Leaving the Bay Area Bubble for Pennsylvania

I was born and raised in NJ. In the 90's I moved to San Francisco. In the 90's it was a very different time for LGBTQ+ people. On the East Coast, you needed to be closeted in most places. The word transgender was never spoken and non-binary was not a word most people identified with. You were closeted and butch or femme. Moving to San Francisco was a move for freedom. Freedom to be who you were without being constantly judged or scared. Not to say there was no discrimination there but there is power and safety in numbers. You were careful but not constantly afraid. Times changed. We got the right to marriage. We began to acknowledge transgender people and non-binary people and accept them into the community. Not without pain. And wrongs committed. The overall umbrella got larger and as legal rights came more and more people came out. For a quick minute after Federal Marriage Equality, it felt almost safe. At least for white LGBTQ+ people. Then the culture wars increased in force. LGBTQ+ people again became an open target. Books about us were (and are) banned. LGBTQ+ people, especially Trans people, are getting accused of grooming children. Doctors and therapists that help the community are getting death threats. In the bubble, it still felt safe enough. I always knew the community I lived in would step up to anti-LGBTQ+ bullying. At the end of 2021, I decided to return to the East Coast. That was a huge transition. One of the factors in thinking about where to land was will the place I land be safe for me? PA is not the Bay Area but would it be accepting of my gender non-conformity and Gay identity?  When I arrived I was pleasantly surprised at how little an issue being Gay was for our neighbors. It was a huge relief. Then this happened. A local church had some inclusive signs that were torn down. Then they posted a rainbow flag. That was also [...]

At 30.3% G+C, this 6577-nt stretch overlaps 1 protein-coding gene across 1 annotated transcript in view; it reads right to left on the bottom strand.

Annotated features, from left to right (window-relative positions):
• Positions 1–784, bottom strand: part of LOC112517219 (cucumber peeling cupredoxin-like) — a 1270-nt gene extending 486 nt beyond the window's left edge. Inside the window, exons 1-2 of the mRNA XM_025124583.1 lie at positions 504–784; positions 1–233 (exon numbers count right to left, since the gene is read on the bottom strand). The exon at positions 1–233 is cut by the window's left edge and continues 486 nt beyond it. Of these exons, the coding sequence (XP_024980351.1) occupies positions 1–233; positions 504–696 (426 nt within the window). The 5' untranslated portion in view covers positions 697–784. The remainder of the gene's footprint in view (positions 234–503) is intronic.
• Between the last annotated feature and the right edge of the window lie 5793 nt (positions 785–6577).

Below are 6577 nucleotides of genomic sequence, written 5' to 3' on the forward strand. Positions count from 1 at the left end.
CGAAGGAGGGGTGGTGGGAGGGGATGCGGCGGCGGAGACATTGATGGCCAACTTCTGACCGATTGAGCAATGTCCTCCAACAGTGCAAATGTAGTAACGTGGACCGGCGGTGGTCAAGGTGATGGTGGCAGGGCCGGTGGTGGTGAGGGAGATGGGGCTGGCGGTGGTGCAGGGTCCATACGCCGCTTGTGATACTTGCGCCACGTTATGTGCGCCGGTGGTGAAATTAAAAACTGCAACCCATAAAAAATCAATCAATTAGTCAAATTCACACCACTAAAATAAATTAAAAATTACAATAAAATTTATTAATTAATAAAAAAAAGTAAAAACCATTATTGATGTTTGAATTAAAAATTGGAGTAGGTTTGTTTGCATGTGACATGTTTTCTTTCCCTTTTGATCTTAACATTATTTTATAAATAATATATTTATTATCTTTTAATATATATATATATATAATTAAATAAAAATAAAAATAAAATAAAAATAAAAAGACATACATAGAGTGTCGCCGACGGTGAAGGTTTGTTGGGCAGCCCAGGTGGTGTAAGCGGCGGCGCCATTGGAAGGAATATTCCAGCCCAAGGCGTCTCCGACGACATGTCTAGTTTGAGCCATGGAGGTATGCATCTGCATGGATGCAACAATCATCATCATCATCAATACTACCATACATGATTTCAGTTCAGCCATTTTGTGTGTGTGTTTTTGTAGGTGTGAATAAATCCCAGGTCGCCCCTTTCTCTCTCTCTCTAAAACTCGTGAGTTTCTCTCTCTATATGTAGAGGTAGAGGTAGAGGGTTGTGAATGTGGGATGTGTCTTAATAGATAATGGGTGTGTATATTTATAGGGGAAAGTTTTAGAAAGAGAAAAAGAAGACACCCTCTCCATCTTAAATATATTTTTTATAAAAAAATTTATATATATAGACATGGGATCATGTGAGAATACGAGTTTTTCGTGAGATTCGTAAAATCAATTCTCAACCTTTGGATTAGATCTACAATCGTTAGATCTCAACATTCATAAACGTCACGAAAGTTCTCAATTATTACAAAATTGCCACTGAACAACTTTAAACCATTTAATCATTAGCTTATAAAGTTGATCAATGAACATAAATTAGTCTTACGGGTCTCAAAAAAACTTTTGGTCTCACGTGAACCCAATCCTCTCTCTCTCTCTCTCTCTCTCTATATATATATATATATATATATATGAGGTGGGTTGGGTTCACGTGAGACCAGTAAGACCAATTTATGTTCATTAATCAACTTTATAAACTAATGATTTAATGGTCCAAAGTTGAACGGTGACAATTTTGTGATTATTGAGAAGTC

By |October 7th, 2022|Categories: LGBT, Thoughts From A Psychotherapist|0 Comments

EMDR Intensives for the San Francisco Bay Area

I recently started my EMDR intensive program. EMDR Intensives are great for those stuck on some issue or memory. You can get immediate help without making a long commitment to therapy. When I started this program I got some immediate feedback about cost and time. As a result, I am going to tweak things a bit to make things more accessible. If you are interested in an EMDR Intensive but something about it does not work for you feel free to email me so we can set up a time to talk about what might work for you. The only thing I don’t make an exception to is that there must be a 90- minute assessment session and clients must fill out the long assessment packet. I am happy to set up an appointment to review it together. I understand paperwork can be an obstacle.  Success from EMDR comes from completing a thorough assessment and a client being well resourced. I use the 90 minutes to do that. However, I can do a few other things. I can eliminate the follow-up session. I like to do this so that clients can integrate their changes but if you do not want to do this I will not require it. I am also now offering three-hour sessions and 90-minute sessions. You can do those as you wish. If you want to start with one 90-minute session and then want more EMDR we can add a 90 or even a 3-hour session as you desire. This way you are not making any commitments beyond what you need or desire. I am now offering an initial package of a 90-minute assessment and a 90-minute EMDR session for $750.  For an initial 3-hour session it is $125o which includes the follow-up. I am offering these Intensives to those in the San Francisco Bay Area. I am a social justice-oriented therapist and value diversity in my client. I specialize in working with those in the LGBTQ+ community but I welcome [...]

By |August 11th, 2022|Categories: emdr, Thoughts From A Psychotherapist|0 Comments
Go to Top